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Princess Helen of Waldeck and Pyrmont (later Duchess of Albany; February 17, 1861 – September 1, 1922) was a member of the British royal family by marriage. She was the fifth daughter and child of Georg Victor, Prince of Waldeck and Pyrmont, and his first wife, Princess Helena of Nassau.

Princess Helena of Nassau was the ninth child of Wilhelm, Duke of Nassau (1792–1839), by his second wife Princess Pauline of Württemberg (1810–1856), daughter of Prince Paul of Württemberg. She was the half-sister of Adolphe, Grand Duke of Luxembourg (then Hereditary Prince of Nassau). She was related to the Dutch Royal Family and also, distantly, to the British Royal Family through her father and mother, as both were descendants of King George II of Great Britain.

Helen was born in Arolsen, capital of Waldeck principality, in Germany. She was the sister of Friedrich, last reigning Prince of Waldeck and Pyrmont; another sister Marie, was the first wife of Wilhelm II of Württemberg; and another sister was Emma, Queen consort of Willem III of the Netherlands (and mother of Queen Wilhelmina).

Along with Emma and a third sister, Pauline, Helen was considered as a second wife for their distant cousin Willem III of the Netherlands. She later met with another distant cousin Prince Leopold, Duke of Albany, youngest son of Queen Victoria, at the suggestion of his mother. The two became engaged in November 1881.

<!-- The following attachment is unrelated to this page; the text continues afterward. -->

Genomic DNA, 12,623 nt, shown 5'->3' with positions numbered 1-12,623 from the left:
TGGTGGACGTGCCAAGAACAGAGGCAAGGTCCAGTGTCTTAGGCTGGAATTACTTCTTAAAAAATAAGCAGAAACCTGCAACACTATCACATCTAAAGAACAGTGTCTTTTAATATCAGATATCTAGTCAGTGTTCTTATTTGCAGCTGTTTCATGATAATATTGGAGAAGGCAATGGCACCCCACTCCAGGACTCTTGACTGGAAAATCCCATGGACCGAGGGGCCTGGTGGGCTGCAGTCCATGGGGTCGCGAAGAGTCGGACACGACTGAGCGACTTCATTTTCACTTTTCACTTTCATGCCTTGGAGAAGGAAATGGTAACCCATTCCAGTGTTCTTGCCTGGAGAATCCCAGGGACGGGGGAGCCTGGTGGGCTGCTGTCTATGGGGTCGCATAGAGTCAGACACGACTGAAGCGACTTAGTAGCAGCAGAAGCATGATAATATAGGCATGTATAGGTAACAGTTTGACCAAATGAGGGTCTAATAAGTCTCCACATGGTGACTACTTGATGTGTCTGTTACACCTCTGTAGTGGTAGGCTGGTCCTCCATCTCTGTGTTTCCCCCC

On April 27, 1882, Leopold and Helen married in St. George’s Chapel, Windsor Castle. After their wedding, Leopold and Helen resided at Claremont House. The couple had a brief, but happy marriage, ending in the hemophiliac Leopold’s death from a fall in Cannes, France, in March 1884. At the time of Leopold’s death, Helen was pregnant with their second child.

The couple had two children:

Princess Alice of Albany (1883–1981), later Countess of Athlone
Prince Charles Edward, Duke of Albany (1884–1954), later reigning Duke of Saxe-Coburg and Gotha.

Helen was also involved in several hospital charities and with those dedicated to ending human trafficking. During World War I, she organised much of her charity work along with that of her sister-in-law Princess Beatrice and husband’s niece Princess Marie-Louise to avoid the not-uncommon problem of conflicting (and sometimes misguided) royal war-work projects.

Later life

After Leopold’s death, Helen and her two children, Alice and Charles Edward, continued to reside at Claremont House.

After the death of her nephew, the Prince Arthur of Edinburgh, Hereditary Prince of Saxe-Coburg and Gotha in 1899, Helen’s sixteen-year-old son was selected as the new heir to the German duchy, and was parted from his mother and sister in order to take up residence there. When the First World War broke out 14 years later, Charles Edward found himself fighting in the German Army. As a result, he was stripped of his British titles by an act of Parliament in 1917.

By contrast, her daughter Alice remained in England and by marriage to Prince Alexander of Teck in 1904 became a sister-in-law of Queen Mary, consort of King George V.

Helen died on September 1, 1922 of a heart attack in Hinterriss in Tyrol, Austria, while visiting her beloved son, Charles Edward. Through her son, she is the great-grandmother of King Carl XVI Gustaf of Sweden.